Sue Lyon (born July 10, 1946 in Davenport, Iowa) is a Golden Globe-winning American former actress.
Sue Lyon was fourteen years old when she was cast in the role of Dolores "Lolita" Haze, the sexually charged adolescent and the object of an older man's obsessions in Stanley Kubrick
's 1962 film, Lolita
. She was chosen for the role partly because her curvy figure suggested an older adolescent. Based on the Vladimir Nabokov
novel of the same name, Kubrick's Lolita
, though a toned-down version of the book (Lolita is twelve in the novel), was nonetheless one of the most controversial films of its day. She was sixteen when the film premiered in September 1962. Lyon became an instant celebrity and won a Golden Globe Award for Most Promising Newcomer – Female
. When released, Lolita
was Rated BBFC X by the British Board of Film Censors
, meaning no one under sixteen years of age was permitted in theaters.
At seventeen in 1963, Lyon was again cast as a seductive teen in John Huston
's The Night of the Iguana
(1964), competing for the affections of Richard Burton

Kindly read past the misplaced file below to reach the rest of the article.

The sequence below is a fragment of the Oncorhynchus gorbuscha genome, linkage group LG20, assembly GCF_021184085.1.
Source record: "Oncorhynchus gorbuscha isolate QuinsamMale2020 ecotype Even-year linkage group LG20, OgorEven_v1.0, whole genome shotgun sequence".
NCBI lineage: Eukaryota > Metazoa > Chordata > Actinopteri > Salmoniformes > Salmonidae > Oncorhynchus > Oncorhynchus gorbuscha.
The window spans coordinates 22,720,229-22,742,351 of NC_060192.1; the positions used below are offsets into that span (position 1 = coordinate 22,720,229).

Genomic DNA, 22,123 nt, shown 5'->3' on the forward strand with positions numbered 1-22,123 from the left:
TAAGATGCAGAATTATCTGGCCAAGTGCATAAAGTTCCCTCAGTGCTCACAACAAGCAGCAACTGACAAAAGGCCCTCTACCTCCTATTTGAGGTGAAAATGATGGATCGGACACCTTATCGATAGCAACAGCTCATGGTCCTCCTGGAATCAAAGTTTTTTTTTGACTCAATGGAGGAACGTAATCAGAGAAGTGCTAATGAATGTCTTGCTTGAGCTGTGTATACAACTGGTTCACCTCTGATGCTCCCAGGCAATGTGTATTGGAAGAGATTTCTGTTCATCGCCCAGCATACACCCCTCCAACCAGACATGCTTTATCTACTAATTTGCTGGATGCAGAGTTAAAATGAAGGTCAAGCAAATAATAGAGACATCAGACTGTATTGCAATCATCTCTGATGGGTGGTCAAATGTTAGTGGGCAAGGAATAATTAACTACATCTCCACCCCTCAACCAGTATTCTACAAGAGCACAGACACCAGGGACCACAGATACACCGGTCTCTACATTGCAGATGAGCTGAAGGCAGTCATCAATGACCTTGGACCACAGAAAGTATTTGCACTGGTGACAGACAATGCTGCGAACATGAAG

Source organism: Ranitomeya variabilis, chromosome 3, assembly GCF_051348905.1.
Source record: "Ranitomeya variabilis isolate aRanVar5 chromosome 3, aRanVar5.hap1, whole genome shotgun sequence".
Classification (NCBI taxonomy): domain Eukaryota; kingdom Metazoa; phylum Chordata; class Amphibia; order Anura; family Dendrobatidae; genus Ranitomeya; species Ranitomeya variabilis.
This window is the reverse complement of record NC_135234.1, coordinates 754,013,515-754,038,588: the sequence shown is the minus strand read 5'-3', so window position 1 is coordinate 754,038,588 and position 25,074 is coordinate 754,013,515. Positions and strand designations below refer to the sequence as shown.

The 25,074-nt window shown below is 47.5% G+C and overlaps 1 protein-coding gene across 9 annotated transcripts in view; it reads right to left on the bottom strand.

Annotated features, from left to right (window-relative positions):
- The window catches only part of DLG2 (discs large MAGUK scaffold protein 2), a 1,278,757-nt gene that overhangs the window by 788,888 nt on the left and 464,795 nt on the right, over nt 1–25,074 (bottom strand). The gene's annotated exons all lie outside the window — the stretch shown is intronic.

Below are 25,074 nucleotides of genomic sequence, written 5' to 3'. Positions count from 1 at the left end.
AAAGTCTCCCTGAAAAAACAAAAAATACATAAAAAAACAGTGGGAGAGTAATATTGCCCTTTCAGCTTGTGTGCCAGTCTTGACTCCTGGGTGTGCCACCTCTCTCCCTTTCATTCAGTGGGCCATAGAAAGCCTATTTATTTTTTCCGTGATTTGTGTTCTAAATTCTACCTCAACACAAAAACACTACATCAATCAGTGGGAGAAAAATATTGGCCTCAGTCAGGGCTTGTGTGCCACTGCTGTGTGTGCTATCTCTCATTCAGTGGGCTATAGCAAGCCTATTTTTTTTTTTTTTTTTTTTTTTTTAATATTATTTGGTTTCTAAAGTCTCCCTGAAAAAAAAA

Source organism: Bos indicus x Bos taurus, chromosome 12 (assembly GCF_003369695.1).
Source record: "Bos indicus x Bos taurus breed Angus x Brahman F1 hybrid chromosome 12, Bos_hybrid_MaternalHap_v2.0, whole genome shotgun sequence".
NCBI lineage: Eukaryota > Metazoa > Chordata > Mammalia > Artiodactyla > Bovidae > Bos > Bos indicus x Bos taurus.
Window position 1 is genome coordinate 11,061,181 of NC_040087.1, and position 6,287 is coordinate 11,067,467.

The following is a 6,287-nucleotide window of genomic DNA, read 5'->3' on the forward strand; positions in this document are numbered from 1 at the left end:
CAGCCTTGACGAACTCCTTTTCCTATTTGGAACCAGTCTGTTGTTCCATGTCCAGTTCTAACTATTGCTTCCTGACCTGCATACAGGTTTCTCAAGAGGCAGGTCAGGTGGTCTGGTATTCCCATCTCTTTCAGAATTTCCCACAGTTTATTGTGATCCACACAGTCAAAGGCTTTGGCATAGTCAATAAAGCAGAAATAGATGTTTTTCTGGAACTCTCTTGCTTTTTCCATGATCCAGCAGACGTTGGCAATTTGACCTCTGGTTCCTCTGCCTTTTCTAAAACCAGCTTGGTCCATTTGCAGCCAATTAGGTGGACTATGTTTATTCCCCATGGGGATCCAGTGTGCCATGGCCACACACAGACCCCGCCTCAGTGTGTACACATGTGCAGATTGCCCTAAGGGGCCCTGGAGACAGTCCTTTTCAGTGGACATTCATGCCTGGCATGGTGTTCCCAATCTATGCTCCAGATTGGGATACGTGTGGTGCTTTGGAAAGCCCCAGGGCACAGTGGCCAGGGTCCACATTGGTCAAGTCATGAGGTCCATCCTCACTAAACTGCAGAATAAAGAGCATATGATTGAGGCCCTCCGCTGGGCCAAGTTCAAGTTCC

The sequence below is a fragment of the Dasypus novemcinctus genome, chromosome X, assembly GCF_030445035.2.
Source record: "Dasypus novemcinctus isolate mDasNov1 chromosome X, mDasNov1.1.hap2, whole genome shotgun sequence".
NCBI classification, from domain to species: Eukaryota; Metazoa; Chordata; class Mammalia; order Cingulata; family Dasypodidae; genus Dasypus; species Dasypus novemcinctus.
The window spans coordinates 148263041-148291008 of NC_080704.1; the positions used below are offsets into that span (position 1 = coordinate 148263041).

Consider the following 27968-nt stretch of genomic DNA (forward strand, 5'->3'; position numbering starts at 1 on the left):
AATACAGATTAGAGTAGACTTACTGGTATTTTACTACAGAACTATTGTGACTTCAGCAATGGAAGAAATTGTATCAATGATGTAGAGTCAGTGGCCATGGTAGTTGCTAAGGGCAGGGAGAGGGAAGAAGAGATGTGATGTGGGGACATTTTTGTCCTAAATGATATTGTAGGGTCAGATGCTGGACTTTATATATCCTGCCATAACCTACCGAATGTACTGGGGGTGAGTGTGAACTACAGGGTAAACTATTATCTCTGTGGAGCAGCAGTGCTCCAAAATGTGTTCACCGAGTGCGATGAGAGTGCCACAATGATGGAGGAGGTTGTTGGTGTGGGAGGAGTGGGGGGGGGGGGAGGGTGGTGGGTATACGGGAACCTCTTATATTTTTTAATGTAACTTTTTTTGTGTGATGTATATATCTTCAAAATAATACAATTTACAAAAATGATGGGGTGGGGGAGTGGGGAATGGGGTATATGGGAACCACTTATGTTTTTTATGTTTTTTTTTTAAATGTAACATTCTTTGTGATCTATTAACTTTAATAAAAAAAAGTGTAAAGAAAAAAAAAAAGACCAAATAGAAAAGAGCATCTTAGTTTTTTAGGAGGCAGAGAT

's defrocked alcoholic preacher against the likes of Deborah Kerr
and Ava Gardner
. Again, controversy surrounded her because of a provocative scene in the film in which Lyon is shown emerging from the water. In 1965, she played a mission worker in China in director John Ford's
last feature film, 7 Women
. Lyon played the female lead in the 1967 comedy The Flim-Flam Man
and had a supporting role in 1967's Tony Rome
which starred Frank Sinatra
. She played the wife of daredevil Evel Knievel
in the 1971 film Evel Knievel
Sue Lyon's stardom deteriorated rapidly and by the 1970s she was relegated to mainly secondary roles but continued to work in film and television until 1980.